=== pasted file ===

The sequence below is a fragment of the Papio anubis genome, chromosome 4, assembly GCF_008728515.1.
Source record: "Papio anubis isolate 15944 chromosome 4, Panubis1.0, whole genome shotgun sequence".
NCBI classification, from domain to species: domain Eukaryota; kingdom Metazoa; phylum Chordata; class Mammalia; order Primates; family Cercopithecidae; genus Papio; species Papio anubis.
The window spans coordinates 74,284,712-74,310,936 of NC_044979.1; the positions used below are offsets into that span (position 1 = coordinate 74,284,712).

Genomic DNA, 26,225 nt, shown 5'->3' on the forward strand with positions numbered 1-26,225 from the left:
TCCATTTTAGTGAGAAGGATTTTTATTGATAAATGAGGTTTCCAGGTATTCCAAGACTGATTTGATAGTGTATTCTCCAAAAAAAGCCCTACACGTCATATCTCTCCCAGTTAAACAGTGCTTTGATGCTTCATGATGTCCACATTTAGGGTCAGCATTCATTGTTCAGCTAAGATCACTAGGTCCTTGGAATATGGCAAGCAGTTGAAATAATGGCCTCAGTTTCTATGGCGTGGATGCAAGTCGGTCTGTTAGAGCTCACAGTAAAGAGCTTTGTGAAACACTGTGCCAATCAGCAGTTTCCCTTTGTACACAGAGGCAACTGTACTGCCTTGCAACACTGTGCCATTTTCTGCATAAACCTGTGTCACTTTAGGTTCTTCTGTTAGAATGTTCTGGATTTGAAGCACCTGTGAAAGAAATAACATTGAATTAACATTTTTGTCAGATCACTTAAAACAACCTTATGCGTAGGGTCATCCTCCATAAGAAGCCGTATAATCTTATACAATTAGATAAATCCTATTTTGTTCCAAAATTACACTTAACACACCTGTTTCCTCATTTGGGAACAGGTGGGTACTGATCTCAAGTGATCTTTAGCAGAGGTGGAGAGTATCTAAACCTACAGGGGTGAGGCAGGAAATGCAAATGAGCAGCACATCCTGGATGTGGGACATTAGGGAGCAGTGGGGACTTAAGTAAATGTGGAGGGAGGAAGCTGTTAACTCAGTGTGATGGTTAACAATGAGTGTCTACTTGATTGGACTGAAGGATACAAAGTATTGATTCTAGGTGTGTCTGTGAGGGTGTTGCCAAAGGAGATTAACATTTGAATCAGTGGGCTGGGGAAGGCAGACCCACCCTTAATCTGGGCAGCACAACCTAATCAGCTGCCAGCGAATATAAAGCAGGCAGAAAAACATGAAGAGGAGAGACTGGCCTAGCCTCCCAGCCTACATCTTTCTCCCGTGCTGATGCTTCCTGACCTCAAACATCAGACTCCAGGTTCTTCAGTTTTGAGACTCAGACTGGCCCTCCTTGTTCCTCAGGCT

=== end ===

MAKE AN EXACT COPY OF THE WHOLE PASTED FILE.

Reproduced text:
The sequence below is a fragment of the Papio anubis genome, chromosome 4, assembly GCF_008728515.1.
Source record: "Papio anubis isolate 15944 chromosome 4, Panubis1.0, whole genome shotgun sequence".
NCBI classification, from domain to species: domain Eukaryota; kingdom Metazoa; phylum Chordata; class Mammalia; order Primates; family Cercopithecidae; genus Papio; species Papio anubis.
The window spans coordinates 74,284,712-74,310,936 of NC_044979.1; the positions used below are offsets into that span (position 1 = coordinate 74,284,712).

Genomic DNA, 26,225 nt, shown 5'->3' on the forward strand with positions numbered 1-26,225 from the left:
TCCATTTTAGTGAGAAGGATTTTTATTGATAAATGAGGTTTCCAGGTATTCCAAGACTGATTTGATAGTGTATTCTCCAAAAAAAGCCCTACACGTCATATCTCTCCCAGTTAAACAGTGCTTTGATGCTTCATGATGTCCACATTTAGGGTCAGCATTCATTGTTCAGCTAAGATCACTAGGTCCTTGGAATATGGCAAGCAGTTGAAATAATGGCCTCAGTTTCTATGGCGTGGATGCAAGTCGGTCTGTTAGAGCTCACAGTAAAGAGCTTTGTGAAACACTGTGCCAATCAGCAGTTTCCCTTTGTACACAGAGGCAACTGTACTGCCTTGCAACACTGTGCCATTTTCTGCATAAACCTGTGTCACTTTAGGTTCTTCTGTTAGAATGTTCTGGATTTGAAGCACCTGTGAAAGAAATAACATTGAATTAACATTTTTGTCAGATCACTTAAAACAACCTTATGCGTAGGGTCATCCTCCATAAGAAGCCGTATAATCTTATACAATTAGATAAATCCTATTTTGTTCCAAAATTACACTTAACACACCTGTTTCCTCATTTGGGAACAGGTGGGTACTGATCTCAAGTGATCTTTAGCAGAGGTGGAGAGTATCTAAACCTACAGGGGTGAGGCAGGAAATGCAAATGAGCAGCACATCCTGGATGTGGGACATTAGGGAGCAGTGGGGACTTAAGTAAATGTGGAGGGAGGAAGCTGTTAACTCAGTGTGATGGTTAACAATGAGTGTCTACTTGATTGGACTGAAGGATACAAAGTATTGATTCTAGGTGTGTCTGTGAGGGTGTTGCCAAAGGAGATTAACATTTGAATCAGTGGGCTGGGGAAGGCAGACCCACCCTTAATCTGGGCAGCACAACCTAATCAGCTGCCAGCGAATATAAAGCAGGCAGAAAAACATGAAGAGGAGAGACTGGCCTAGCCTCCCAGCCTACATCTTTCTCCCGTGCTGATGCTTCCTGACCTCAAACATCAGACTCCAGGTTCTTCAGTTTTGAGACTCAGACTGGCCCTCCTTGTTCCTCAGGCT